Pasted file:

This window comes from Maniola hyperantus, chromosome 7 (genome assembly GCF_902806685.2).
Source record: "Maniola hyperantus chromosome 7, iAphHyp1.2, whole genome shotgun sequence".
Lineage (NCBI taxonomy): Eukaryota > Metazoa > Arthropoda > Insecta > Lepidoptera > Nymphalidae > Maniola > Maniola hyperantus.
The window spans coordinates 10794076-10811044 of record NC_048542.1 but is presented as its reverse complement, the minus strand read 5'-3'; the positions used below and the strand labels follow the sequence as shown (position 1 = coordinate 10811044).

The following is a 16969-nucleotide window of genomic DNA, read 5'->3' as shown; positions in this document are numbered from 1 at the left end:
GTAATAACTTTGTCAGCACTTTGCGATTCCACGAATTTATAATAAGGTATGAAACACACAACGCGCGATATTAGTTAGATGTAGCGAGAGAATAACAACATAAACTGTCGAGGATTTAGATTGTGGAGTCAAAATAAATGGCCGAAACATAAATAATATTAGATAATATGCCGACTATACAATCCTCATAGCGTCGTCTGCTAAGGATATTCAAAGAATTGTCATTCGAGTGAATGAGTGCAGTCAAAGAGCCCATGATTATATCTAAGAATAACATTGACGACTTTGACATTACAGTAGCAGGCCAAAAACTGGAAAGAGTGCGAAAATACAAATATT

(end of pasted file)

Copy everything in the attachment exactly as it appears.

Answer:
This window comes from Maniola hyperantus, chromosome 7 (genome assembly GCF_902806685.2).
Source record: "Maniola hyperantus chromosome 7, iAphHyp1.2, whole genome shotgun sequence".
Lineage (NCBI taxonomy): Eukaryota > Metazoa > Arthropoda > Insecta > Lepidoptera > Nymphalidae > Maniola > Maniola hyperantus.
The window spans coordinates 10794076-10811044 of record NC_048542.1 but is presented as its reverse complement, the minus strand read 5'-3'; the positions used below and the strand labels follow the sequence as shown (position 1 = coordinate 10811044).

The following is a 16969-nucleotide window of genomic DNA, read 5'->3' as shown; positions in this document are numbered from 1 at the left end:
GTAATAACTTTGTCAGCACTTTGCGATTCCACGAATTTATAATAAGGTATGAAACACACAACGCGCGATATTAGTTAGATGTAGCGAGAGAATAACAACATAAACTGTCGAGGATTTAGATTGTGGAGTCAAAATAAATGGCCGAAACATAAATAATATTAGATAATATGCCGACTATACAATCCTCATAGCGTCGTCTGCTAAGGATATTCAAAGAATTGTCATTCGAGTGAATGAGTGCAGTCAAAGAGCCCATGATTATATCTAAGAATAACATTGACGACTTTGACATTACAGTAGCAGGCCAAAAACTGGAAAGAGTGCGAAAATACAAATATT